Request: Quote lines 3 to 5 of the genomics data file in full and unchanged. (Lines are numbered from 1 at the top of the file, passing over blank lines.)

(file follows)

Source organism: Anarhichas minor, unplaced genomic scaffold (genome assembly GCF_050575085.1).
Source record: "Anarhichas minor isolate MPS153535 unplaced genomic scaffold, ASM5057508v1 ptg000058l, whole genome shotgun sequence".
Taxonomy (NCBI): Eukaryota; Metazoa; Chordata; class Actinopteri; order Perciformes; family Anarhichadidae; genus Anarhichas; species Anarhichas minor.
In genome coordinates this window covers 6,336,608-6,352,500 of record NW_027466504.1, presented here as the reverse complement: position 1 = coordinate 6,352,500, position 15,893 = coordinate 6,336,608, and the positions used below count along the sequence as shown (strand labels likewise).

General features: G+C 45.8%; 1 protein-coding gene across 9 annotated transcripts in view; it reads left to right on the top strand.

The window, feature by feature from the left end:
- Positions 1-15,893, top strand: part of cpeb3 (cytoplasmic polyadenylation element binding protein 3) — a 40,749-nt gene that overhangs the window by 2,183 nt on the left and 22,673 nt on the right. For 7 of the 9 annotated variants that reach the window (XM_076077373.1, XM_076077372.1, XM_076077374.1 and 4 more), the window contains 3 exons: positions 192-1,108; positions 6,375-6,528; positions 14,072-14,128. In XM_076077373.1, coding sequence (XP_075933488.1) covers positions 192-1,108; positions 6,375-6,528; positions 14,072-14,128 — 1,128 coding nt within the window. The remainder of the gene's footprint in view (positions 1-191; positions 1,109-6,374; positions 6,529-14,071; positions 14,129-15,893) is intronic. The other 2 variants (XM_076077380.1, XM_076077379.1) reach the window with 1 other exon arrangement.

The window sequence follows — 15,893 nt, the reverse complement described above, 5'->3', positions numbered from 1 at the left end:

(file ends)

Taxonomy (NCBI): Eukaryota; Metazoa; Chordata; class Actinopteri; order Perciformes; family Anarhichadidae; genus Anarhichas; species Anarhichas minor.
In genome coordinates this window covers 6,336,608-6,352,500 of record NW_027466504.1, presented here as the reverse complement: position 1 = coordinate 6,352,500, position 15,893 = coordinate 6,336,608, and the positions used below count along the sequence as shown (strand labels likewise).

General features: G+C 45.8%; 1 protein-coding gene across 9 annotated transcripts in view; it reads left to right on the top strand.